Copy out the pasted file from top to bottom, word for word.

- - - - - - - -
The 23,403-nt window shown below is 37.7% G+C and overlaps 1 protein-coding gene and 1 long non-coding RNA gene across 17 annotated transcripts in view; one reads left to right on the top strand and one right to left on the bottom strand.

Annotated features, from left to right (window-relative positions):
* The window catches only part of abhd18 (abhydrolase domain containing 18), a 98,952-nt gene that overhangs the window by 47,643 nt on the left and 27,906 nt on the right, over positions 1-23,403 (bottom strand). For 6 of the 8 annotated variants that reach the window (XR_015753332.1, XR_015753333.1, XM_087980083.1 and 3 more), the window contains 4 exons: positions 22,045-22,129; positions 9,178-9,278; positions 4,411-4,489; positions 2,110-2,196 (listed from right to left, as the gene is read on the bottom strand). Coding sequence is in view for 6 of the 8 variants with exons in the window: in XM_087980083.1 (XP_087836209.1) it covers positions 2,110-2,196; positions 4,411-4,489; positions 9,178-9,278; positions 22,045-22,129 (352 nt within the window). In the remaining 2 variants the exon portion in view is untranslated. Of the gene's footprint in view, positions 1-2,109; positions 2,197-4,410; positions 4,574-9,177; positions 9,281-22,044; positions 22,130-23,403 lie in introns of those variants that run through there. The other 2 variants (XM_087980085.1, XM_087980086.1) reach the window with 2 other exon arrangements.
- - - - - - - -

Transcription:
The 23,403-nt window shown below is 37.7% G+C and overlaps 1 protein-coding gene and 1 long non-coding RNA gene across 17 annotated transcripts in view; one reads left to right on the top strand and one right to left on the bottom strand.

Annotated features, from left to right (window-relative positions):
* The window catches only part of abhd18 (abhydrolase domain containing 18), a 98,952-nt gene that overhangs the window by 47,643 nt on the left and 27,906 nt on the right, over positions 1-23,403 (bottom strand). For 6 of the 8 annotated variants that reach the window (XR_015753332.1, XR_015753333.1, XM_087980083.1 and 3 more), the window contains 4 exons: positions 22,045-22,129; positions 9,178-9,278; positions 4,411-4,489; positions 2,110-2,196 (listed from right to left, as the gene is read on the bottom strand). Coding sequence is in view for 6 of the 8 variants with exons in the window: in XM_087980083.1 (XP_087836209.1) it covers positions 2,110-2,196; positions 4,411-4,489; positions 9,178-9,278; positions 22,045-22,129 (352 nt within the window). In the remaining 2 variants the exon portion in view is untranslated. Of the gene's footprint in view, positions 1-2,109; positions 2,197-4,410; positions 4,574-9,177; positions 9,281-22,044; positions 22,130-23,403 lie in introns of those variants that run through there. The other 2 variants (XM_087980085.1, XM_087980086.1) reach the window with 2 other exon arrangements.